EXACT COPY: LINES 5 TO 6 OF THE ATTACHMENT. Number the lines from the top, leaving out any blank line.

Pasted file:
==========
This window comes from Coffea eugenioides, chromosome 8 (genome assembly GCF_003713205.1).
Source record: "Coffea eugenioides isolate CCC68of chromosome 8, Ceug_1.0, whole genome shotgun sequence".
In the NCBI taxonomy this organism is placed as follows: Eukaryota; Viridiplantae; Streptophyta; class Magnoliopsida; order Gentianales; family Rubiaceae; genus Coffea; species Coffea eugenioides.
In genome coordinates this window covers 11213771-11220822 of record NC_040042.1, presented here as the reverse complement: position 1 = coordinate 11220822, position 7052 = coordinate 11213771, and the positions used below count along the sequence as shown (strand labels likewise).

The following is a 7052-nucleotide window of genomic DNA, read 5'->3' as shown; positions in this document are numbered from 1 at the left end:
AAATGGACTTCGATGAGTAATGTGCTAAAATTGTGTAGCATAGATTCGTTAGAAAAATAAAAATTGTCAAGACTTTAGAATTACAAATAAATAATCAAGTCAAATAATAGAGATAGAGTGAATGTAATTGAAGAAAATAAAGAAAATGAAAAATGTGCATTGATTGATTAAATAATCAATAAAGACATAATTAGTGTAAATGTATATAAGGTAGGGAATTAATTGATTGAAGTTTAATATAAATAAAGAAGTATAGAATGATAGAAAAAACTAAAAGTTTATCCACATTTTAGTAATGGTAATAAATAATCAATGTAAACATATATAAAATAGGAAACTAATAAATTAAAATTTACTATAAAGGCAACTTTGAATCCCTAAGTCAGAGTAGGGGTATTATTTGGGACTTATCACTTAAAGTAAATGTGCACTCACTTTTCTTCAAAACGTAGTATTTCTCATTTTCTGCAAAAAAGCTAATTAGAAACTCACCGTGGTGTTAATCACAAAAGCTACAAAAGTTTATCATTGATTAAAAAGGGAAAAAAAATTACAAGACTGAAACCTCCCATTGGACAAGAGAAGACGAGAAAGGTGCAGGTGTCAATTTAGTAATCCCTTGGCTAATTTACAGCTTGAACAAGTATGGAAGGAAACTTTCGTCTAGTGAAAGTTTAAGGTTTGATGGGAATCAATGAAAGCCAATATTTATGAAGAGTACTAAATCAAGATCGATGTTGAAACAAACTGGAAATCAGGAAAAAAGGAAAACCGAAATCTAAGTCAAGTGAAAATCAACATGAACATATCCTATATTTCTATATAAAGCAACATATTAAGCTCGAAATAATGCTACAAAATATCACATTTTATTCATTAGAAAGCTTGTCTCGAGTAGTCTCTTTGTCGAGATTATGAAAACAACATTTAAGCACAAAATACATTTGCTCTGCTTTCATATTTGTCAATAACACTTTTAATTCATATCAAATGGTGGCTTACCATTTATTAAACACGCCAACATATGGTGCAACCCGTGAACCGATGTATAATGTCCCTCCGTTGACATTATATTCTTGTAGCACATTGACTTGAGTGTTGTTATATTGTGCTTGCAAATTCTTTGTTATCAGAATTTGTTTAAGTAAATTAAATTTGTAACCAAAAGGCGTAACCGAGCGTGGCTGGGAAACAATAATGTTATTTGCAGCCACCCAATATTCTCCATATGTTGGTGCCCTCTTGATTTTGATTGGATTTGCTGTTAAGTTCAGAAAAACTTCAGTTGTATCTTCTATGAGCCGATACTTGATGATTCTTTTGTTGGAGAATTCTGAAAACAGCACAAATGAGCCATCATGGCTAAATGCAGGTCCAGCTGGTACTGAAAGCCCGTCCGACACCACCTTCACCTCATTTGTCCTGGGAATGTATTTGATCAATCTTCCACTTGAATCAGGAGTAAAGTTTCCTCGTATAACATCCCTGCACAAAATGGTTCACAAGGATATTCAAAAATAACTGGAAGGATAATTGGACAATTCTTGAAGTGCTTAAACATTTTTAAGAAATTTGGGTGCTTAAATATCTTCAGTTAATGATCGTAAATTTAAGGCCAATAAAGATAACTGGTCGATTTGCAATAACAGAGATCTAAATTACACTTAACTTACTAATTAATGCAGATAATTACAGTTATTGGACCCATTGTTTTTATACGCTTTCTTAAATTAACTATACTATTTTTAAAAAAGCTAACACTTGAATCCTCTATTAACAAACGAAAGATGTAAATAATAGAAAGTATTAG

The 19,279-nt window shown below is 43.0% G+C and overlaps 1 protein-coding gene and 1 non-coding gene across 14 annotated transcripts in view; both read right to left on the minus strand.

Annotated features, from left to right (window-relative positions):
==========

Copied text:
The following is a 7052-nucleotide window of genomic DNA, read 5'->3' as shown; positions in this document are numbered from 1 at the left end:
AAATGGACTTCGATGAGTAATGTGCTAAAATTGTGTAGCATAGATTCGTTAGAAAAATAAAAATTGTCAAGACTTTAGAATTACAAATAAATAATCAAGTCAAATAATAGAGATAGAGTGAATGTAATTGAAGAAAATAAAGAAAATGAAAAATGTGCATTGATTGATTAAATAATCAATAAAGACATAATTAGTGTAAATGTATATAAGGTAGGGAATTAATTGATTGAAGTTTAATATAAATAAAGAAGTATAGAATGATAGAAAAAACTAAAAGTTTATCCACATTTTAGTAATGGTAATAAATAATCAATGTAAACATATATAAAATAGGAAACTAATAAATTAAAATTTACTATAAAGGCAACTTTGAATCCCTAAGTCAGAGTAGGGGTATTATTTGGGACTTATCACTTAAAGTAAATGTGCACTCACTTTTCTTCAAAACGTAGTATTTCTCATTTTCTGCAAAAAAGCTAATTAGAAACTCACCGTGGTGTTAATCACAAAAGCTACAAAAGTTTATCATTGATTAAAAAGGGAAAAAAAATTACAAGACTGAAACCTCCCATTGGACAAGAGAAGACGAGAAAGGTGCAGGTGTCAATTTAGTAATCCCTTGGCTAATTTACAGCTTGAACAAGTATGGAAGGAAACTTTCGTCTAGTGAAAGTTTAAGGTTTGATGGGAATCAATGAAAGCCAATATTTATGAAGAGTACTAAATCAAGATCGATGTTGAAACAAACTGGAAATCAGGAAAAAAGGAAAACCGAAATCTAAGTCAAGTGAAAATCAACATGAACATATCCTATATTTCTATATAAAGCAACATATTAAGCTCGAAATAATGCTACAAAATATCACATTTTATTCATTAGAAAGCTTGTCTCGAGTAGTCTCTTTGTCGAGATTATGAAAACAACATTTAAGCACAAAATACATTTGCTCTGCTTTCATATTTGTCAATAACACTTTTAATTCATATCAAATGGTGGCTTACCATTTATTAAACACGCCAACATATGGTGCAACCCGTGAACCGATGTATAATGTCCCTCCGTTGACATTATATTCTTGTAGCACATTGACTTGAGTGTTGTTATATTGTGCTTGCAAATTCTTTGTTATCAGAATTTGTTTAAGTAAATTAAATTTGTAACCAAAAGGCGTAACCGAGCGTGGCTGGGAAACAATAATGTTATTTGCAGCCACCCAATATTCTCCATATGTTGGTGCCCTCTTGATTTTGATTGGATTTGCTGTTAAGTTCAGAAAAACTTCAGTTGTATCTTCTATGAGCCGATACTTGATGATTCTTTTGTTGGAGAATTCTGAAAACAGCACAAATGAGCCATCATGGCTAAATGCAGGTCCAGCTGGTACTGAAAGCCCGTCCGACACCACCTTCACCTCATTTGTCCTGGGAATGTATTTGATCAATCTTCCACTTGAATCAGGAGTAAAGTTTCCTCGTATAACATCCCTGCACAAAATGGTTCACAAGGATATTCAAAAATAACTGGAAGGATAATTGGACAATTCTTGAAGTGCTTAAACATTTTTAAGAAATTTGGGTGCTTAAATATCTTCAGTTAATGATCGTAAATTTAAGGCCAATAAAGATAACTGGTCGATTTGCAATAACAGAGATCTAAATTACACTTAACTTACTAATTAATGCAGATAATTACAGTTATTGGACCCATTGTTTTTATACGCTTTCTTAAATTAACTATACTATTTTTAAAAAAGCTAACACTTGAATCCTCTATTAACAAACGAAAGATGTAAATAATAGAAAGTATTAG